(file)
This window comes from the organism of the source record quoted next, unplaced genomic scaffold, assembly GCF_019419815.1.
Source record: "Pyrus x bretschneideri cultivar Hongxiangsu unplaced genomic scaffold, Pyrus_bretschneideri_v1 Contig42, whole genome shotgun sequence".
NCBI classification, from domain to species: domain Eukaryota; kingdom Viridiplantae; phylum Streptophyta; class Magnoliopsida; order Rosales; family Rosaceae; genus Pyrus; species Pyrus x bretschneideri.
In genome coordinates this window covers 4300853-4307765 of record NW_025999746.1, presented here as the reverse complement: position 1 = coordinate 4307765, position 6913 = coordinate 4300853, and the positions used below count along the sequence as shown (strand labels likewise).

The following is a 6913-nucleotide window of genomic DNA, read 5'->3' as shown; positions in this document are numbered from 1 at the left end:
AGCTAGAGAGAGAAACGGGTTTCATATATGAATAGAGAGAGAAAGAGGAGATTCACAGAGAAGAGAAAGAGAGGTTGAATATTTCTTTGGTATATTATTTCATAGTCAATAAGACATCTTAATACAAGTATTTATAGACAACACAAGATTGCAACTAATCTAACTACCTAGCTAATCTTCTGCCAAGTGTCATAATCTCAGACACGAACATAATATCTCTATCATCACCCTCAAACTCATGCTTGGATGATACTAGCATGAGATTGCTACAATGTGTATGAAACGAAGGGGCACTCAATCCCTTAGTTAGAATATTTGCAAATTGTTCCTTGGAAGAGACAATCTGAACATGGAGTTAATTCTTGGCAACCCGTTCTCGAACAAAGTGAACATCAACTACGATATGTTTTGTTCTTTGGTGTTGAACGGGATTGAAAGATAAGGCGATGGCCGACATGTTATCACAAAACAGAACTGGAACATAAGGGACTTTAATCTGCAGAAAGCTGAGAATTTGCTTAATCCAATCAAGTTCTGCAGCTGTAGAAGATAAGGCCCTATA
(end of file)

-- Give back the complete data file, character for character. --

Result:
This window comes from the organism of the source record quoted next, unplaced genomic scaffold, assembly GCF_019419815.1.
Source record: "Pyrus x bretschneideri cultivar Hongxiangsu unplaced genomic scaffold, Pyrus_bretschneideri_v1 Contig42, whole genome shotgun sequence".
NCBI classification, from domain to species: domain Eukaryota; kingdom Viridiplantae; phylum Streptophyta; class Magnoliopsida; order Rosales; family Rosaceae; genus Pyrus; species Pyrus x bretschneideri.
In genome coordinates this window covers 4300853-4307765 of record NW_025999746.1, presented here as the reverse complement: position 1 = coordinate 4307765, position 6913 = coordinate 4300853, and the positions used below count along the sequence as shown (strand labels likewise).

The following is a 6913-nucleotide window of genomic DNA, read 5'->3' as shown; positions in this document are numbered from 1 at the left end:
AGCTAGAGAGAGAAACGGGTTTCATATATGAATAGAGAGAGAAAGAGGAGATTCACAGAGAAGAGAAAGAGAGGTTGAATATTTCTTTGGTATATTATTTCATAGTCAATAAGACATCTTAATACAAGTATTTATAGACAACACAAGATTGCAACTAATCTAACTACCTAGCTAATCTTCTGCCAAGTGTCATAATCTCAGACACGAACATAATATCTCTATCATCACCCTCAAACTCATGCTTGGATGATACTAGCATGAGATTGCTACAATGTGTATGAAACGAAGGGGCACTCAATCCCTTAGTTAGAATATTTGCAAATTGTTCCTTGGAAGAGACAATCTGAACATGGAGTTAATTCTTGGCAACCCGTTCTCGAACAAAGTGAACATCAACTACGATATGTTTTGTTCTTTGGTGTTGAACGGGATTGAAAGATAAGGCGATGGCCGACATGTTATCACAAAACAGAACTGGAACATAAGGGACTTTAATCTGCAGAAAGCTGAGAATTTGCTTAATCCAATCAAGTTCTGCAGCTGTAGAAGATAAGGCCCTATA